Animations could be realized by redefining the sprite with a different bitmap source.

There's a example for a moving dinosaur (after first loading them in hex or binary).

Graphics performance

Since we have cache enabled now on the Pi, the speed is more or less the same on every model. In most cases it's probably faster to not enable DMA.

Graphics which are drawn on a multiple of 4 pixels x-position draw faster than on a multiple of 2 or 1. You will also get more speed if your image has a width of a multiple of 4. Drawing solid is faster than drawing transparent.

This is a table that shows the time for drawing a 400x300 pixel image on different x-positions. This is an example for getting an idea.

Pi Gen. Aligned 4 px Aligned 2 px unaligned DMA enabled
1 (zero) 4.7ms 9.3ms 10.5ms 3.9ms
2 1.9ms 2.1ms 2.6ms 5.2ms
3 2.2ms 2.7ms 3.8ms 5.2ms
4 0.9ms 1.6ms 3.3ms 4.9ms

Collision detection

At the time a sprite is defined, the borders of the sprite are used for detecting collisions with other sprites, so this is always a rectangle. A collision is reported if 2 sprites touch or overlap. Collisions with lower sprite indexes are detected first.

Collision detection takes place at the time a sprite is defined or moved. This sprite is checked against all other active sprites. All detected collisions are reported.

A collision is reported as a keyboard input with this syntax: \ESC[#-idx1-;-idx2-c where -idx1- is the sprite index you just defined or moved and -idx2- is the sprite it collides with.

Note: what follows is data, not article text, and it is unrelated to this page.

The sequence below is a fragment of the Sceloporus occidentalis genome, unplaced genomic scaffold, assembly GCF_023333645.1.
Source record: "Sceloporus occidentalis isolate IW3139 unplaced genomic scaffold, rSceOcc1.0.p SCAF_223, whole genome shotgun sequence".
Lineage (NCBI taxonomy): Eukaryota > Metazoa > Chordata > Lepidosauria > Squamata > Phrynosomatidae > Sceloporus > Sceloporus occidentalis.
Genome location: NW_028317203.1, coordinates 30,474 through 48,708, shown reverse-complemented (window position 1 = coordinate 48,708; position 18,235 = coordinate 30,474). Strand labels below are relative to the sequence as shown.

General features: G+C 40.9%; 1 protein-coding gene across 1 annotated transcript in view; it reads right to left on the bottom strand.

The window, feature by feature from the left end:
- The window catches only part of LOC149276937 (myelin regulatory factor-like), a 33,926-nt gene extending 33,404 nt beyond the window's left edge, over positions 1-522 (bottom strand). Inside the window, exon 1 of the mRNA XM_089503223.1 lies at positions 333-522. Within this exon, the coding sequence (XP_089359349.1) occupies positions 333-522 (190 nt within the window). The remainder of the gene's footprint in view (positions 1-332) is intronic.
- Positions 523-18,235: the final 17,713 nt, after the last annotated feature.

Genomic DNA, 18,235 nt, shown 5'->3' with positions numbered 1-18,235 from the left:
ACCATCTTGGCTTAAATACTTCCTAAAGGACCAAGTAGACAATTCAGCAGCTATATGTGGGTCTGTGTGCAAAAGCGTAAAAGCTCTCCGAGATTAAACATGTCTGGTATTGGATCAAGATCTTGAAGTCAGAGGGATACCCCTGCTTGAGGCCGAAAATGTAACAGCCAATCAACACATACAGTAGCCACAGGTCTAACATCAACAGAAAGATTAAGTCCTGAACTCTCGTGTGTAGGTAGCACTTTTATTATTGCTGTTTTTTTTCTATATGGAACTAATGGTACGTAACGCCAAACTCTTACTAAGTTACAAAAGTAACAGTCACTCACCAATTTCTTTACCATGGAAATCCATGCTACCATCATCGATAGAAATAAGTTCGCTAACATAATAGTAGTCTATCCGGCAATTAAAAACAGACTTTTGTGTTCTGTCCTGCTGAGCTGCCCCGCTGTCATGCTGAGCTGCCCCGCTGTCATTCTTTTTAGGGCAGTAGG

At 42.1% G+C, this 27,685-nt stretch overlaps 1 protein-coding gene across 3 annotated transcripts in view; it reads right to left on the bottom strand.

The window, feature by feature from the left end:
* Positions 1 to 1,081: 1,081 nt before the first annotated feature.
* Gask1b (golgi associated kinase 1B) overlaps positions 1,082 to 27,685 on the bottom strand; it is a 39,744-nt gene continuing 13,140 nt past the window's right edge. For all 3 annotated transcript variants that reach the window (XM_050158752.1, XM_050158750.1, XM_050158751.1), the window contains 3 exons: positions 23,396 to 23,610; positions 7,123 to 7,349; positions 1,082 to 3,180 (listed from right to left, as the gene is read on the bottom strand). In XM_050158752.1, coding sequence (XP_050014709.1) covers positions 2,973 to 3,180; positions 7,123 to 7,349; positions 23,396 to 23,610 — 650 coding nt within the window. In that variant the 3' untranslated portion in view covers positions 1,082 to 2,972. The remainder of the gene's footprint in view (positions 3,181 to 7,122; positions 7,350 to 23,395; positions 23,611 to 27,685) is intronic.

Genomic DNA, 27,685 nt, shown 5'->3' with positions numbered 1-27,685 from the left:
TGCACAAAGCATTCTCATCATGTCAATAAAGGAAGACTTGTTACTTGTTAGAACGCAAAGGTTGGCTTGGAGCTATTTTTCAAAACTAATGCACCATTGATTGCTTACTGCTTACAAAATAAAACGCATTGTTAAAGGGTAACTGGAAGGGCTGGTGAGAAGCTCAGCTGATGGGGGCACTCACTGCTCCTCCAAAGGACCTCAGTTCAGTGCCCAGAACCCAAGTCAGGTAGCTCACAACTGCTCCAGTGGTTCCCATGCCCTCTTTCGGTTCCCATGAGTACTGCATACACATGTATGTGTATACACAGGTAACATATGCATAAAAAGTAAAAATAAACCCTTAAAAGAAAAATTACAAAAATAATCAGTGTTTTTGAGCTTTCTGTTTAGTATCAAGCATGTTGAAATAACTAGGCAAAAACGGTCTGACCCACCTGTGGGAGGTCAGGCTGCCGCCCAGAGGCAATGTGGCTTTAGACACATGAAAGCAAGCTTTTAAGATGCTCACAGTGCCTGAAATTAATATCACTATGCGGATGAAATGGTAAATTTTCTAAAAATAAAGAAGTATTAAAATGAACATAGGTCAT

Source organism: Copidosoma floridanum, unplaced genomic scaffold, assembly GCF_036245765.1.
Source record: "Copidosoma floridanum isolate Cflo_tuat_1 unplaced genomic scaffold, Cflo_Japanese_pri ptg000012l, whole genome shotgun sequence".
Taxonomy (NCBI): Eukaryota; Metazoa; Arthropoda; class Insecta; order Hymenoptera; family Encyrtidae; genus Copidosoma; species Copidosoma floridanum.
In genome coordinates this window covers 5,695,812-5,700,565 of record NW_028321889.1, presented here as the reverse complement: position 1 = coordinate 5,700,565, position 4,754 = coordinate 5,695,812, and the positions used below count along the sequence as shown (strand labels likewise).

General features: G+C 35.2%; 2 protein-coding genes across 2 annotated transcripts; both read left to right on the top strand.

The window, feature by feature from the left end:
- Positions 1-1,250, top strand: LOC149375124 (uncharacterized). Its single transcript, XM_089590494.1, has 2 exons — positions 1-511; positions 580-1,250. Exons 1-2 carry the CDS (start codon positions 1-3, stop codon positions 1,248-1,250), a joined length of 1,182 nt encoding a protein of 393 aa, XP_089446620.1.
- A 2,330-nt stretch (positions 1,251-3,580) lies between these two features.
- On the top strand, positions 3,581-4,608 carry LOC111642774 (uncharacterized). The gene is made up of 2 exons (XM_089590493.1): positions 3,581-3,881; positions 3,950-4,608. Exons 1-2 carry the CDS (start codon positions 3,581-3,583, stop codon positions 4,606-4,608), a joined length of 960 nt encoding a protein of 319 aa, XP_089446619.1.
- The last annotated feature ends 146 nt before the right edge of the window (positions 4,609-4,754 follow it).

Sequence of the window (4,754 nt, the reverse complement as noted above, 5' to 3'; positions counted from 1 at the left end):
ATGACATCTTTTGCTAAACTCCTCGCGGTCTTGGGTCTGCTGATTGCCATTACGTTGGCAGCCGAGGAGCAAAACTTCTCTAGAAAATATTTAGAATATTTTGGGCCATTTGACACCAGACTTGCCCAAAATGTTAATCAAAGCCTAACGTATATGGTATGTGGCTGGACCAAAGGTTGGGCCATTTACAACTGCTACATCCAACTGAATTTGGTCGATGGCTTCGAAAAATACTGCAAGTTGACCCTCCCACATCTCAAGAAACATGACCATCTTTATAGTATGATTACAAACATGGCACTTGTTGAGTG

Compiling on Mac / Linux

To compile you will need to install a GNU ARM cross compiler toolchain and ensure that arm-none-eabi-gcc, arm-none-eabi-as arm-none-eabi-ld and arm-none-eabi-objcopy are in your PATH.

At this point, just run:

$ ./makeall

in the PiGFX root directory. The project should compile with the 2019 version of the toolchain.

Compiling on Windows

To compile you will need to install a GNU ARM cross compiler toolchain and ensure that arm-none-eabi-gcc, arm-none-eabi-as arm-none-eabi-ld and arm-none-eabi-objcopy are in your PATH.

You'll also need the git executable git.exe in your PATH.

At this point, just run:

> makeall


The MIT License (MIT)

Copyright (c) 2016-2020 Filippo Bergamasco.

Permission is hereby granted, free of charge, to any person obtaining a copy of this software and associated documentation files (the "Software"), to deal in the Software without restriction, including without limitation the rights to use, copy, modify, merge, publish, distribute, sublicense, and/or sell copies of the Software, and to permit persons to whom the Software is furnished to do so, subject to the following conditions:

The above copyright notice and this permission notice shall be included in all copies or substantial portions of the Software.



PiGFX is a bare metal kernel for the Raspberry Pi that implements a basic ANSI terminal emulator with the additional support of some primitive graphics functions.